MADRID – Madrid recently hosted the 11th EDEN Conference on Data Protection in Law Enforcement. This crucial event delved into the multifaceted world of data security and privacy in the realm of policing.
The two-day event took place on September 18th and 19th. It was organised by the Guardia Civil, in collaboration with the Ministry of Interior and the Academy of European Law (ERA), and under the auspices of the Spanish Presidency of the European Union.
The conference brought together distinguished experts and professionals in the field of data protection. This included Catherine de Bolle, the Executive Director of Europol, and Wojociech Wiewiorowski, the European Data Protection Supervisor. With 233 attendees, it featured an array of topics crucial to modern law enforcement and data security.
The evolving landscape of data protection
One of the key themes explored during the conference was the evolving landscape of data protection. And in particular, the context of rapidly advancing technology and a complex digital world. Balancing the need for effective policing with safeguarding individuals’ privacy and civil liberties in this digital age presents a challenge. Consequently, this conference aimed to address precisely these concerns.
The 11th EDEN Conference is part of a series of meetings organised by the Red de Expertos en Protección de Datos de Europol (EDEN). At least one of these gatherings is held in person every year, coinciding with a training activity organised by the Academy of European Law (ERA). The alternating venues include Europol’s headquarters in The Hague and the capital of another EU Member State, where it is organised by a law enforcement agency from that country. Previous editions took place in Copenhagen in 2019 and Rome in 2021.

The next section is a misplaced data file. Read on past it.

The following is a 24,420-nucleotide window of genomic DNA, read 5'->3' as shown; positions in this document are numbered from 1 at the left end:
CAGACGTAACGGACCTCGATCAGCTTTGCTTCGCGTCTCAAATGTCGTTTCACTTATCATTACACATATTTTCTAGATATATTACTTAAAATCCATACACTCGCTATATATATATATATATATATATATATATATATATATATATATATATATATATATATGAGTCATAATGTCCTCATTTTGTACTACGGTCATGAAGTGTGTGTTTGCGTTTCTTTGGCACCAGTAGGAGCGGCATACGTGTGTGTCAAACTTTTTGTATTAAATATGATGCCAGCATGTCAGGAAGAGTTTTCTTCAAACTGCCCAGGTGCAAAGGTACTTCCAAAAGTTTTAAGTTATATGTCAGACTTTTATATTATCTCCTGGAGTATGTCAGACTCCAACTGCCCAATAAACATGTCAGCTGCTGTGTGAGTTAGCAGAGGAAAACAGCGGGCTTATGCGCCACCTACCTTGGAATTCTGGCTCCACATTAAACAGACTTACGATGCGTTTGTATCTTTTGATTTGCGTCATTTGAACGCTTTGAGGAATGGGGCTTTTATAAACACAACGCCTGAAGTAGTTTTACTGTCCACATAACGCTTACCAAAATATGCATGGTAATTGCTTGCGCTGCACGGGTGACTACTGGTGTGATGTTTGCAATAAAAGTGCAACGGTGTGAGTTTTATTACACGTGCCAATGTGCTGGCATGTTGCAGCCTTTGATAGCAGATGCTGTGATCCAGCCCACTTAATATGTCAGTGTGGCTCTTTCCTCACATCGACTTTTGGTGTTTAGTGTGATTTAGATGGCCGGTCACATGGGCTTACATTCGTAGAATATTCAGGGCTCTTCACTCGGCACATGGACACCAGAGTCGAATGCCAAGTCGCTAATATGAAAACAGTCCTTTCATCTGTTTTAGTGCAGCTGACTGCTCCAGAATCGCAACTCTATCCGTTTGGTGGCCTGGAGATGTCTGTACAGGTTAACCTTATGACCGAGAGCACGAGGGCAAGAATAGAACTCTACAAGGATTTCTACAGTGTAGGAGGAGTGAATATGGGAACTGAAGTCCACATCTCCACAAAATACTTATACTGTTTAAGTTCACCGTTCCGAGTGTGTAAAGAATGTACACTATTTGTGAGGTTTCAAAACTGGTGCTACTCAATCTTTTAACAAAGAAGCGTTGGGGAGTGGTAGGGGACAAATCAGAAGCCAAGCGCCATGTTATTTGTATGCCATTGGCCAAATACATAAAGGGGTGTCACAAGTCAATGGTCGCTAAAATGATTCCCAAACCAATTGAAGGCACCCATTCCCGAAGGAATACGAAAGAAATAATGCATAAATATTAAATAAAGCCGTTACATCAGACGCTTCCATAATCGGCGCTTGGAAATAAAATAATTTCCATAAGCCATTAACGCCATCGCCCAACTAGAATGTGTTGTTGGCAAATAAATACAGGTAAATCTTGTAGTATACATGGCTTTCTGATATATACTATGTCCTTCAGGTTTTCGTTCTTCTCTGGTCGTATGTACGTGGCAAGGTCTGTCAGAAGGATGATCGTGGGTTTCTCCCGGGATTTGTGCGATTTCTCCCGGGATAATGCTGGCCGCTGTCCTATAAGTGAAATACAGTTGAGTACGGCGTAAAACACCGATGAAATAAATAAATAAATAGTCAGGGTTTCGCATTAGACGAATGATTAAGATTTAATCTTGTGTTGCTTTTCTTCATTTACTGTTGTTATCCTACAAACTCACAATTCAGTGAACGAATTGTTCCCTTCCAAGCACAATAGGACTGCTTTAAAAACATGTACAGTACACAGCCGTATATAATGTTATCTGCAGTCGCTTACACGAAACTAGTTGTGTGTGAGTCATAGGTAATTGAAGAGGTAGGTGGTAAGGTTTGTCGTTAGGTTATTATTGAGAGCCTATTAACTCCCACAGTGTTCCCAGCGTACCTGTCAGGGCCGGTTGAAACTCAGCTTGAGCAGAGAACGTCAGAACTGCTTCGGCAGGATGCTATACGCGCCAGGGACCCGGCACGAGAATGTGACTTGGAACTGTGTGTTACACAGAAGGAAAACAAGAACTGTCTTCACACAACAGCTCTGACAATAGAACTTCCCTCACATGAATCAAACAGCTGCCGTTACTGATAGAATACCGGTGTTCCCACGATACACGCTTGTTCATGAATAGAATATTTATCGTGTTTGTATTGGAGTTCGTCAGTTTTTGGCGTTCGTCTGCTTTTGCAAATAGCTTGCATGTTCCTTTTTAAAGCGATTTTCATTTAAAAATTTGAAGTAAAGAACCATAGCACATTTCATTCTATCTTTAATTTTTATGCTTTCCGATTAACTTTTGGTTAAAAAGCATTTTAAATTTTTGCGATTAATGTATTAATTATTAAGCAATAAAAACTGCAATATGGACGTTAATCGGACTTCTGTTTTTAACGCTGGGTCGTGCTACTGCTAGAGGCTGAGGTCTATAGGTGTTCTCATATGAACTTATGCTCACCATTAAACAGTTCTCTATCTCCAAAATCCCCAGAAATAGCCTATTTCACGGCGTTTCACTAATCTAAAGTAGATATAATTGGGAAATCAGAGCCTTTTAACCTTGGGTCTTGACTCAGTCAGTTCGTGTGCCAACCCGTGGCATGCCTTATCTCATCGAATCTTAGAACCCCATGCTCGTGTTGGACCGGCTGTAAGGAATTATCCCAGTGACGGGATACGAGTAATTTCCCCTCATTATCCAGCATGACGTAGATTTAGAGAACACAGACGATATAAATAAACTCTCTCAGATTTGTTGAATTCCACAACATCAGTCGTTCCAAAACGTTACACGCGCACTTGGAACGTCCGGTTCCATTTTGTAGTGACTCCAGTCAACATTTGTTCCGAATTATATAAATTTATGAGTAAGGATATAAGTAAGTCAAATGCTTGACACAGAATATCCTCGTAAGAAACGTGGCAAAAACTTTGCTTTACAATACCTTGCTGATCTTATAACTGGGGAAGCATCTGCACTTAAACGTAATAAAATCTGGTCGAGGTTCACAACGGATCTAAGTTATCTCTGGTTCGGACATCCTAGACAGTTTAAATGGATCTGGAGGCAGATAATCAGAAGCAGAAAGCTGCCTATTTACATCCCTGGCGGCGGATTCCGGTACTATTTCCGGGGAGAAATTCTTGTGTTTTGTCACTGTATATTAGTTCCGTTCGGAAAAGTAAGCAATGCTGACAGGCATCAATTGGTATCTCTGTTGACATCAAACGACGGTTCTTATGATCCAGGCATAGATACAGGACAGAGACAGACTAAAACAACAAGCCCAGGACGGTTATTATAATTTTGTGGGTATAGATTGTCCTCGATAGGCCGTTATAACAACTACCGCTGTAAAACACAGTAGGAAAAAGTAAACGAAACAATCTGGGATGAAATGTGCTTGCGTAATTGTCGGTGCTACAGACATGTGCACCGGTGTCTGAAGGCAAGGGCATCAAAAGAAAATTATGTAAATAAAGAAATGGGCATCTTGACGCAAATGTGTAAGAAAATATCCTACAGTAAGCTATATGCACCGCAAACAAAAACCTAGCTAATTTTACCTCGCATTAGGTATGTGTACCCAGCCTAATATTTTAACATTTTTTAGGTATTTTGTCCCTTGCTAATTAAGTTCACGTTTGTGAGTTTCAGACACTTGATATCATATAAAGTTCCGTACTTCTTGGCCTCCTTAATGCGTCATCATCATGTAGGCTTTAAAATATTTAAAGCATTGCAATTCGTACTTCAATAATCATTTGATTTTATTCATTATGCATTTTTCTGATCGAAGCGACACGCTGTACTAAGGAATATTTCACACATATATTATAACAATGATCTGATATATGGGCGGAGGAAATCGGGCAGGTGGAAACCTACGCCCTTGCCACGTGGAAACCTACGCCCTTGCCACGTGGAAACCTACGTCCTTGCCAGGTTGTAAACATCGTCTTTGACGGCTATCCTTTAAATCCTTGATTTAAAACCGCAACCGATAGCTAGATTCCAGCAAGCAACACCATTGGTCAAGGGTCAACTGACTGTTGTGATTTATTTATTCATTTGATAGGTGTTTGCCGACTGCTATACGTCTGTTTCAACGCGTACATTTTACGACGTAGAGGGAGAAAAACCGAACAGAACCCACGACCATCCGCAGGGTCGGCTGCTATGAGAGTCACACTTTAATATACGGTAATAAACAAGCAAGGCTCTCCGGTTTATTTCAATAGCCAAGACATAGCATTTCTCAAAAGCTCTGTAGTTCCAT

This year’s decision to hold the conference in Madrid was born from discussions at the 2022 EDEN Conference at Europol. Moreover, it was here the interest in having the next event in the Spanish capital was expressed. The Guardia Civil stepped up to organise this significant gathering, which brought together members of law enforcement agencies, EDEN participants, professionals from various European police forces, legal experts, and individuals involved in personal data protection.
Throughout the conference, several pressing issues were addressed:
Vulnerabilities of smartphones and IoT devices:
The conference explored the primary vulnerabilities associated with smartphones, smart home devices, and other portable gadgets. It also looked at their implications for both individuals and law enforcement.
Complexities of technological advancements:
The event delved into the complexities and implications of cutting-edge technological advancements in data protection and law enforcement.
Risk management and collaboration:
Experts discussed risk management, collaboration, planning, communication, adaptability, and agility in the realm of cybersecurity and data protection.
Data protection challenges for law enforcement:
The conference also examined the foremost challenges faced by those responsible for data protection within law enforcement agencies.
Facial recognition technology:
Furthermore, a special focus was given to the latest trends in facial recognition technology in policing. This included algorithms and their accuracy, as well as the associated data protection considerations.
Mobile device challenges:
Delegates discussed the obstacles law enforcement agencies encounter in retrieving information from mobile phones, the use of end-to-end encryption, and concerns regarding privacy and potential misuse.
Personal information exchange:
The conference also explored the exchange of personal information between intelligence services and law enforcement agencies, addressing the complex interplay of security and privacy.
The insights and discussions at the 11th EDEN Conference underscored the paramount importance of data protection in law enforcement, as well as the need for ongoing dialogue and collaboration to meet the challenges posed by our ever-evolving digital world. In an era where technology and privacy intersect in complex ways, this conference served as a vital platform for professionals to collectively shape the future of data protection and policing in Europe and beyond.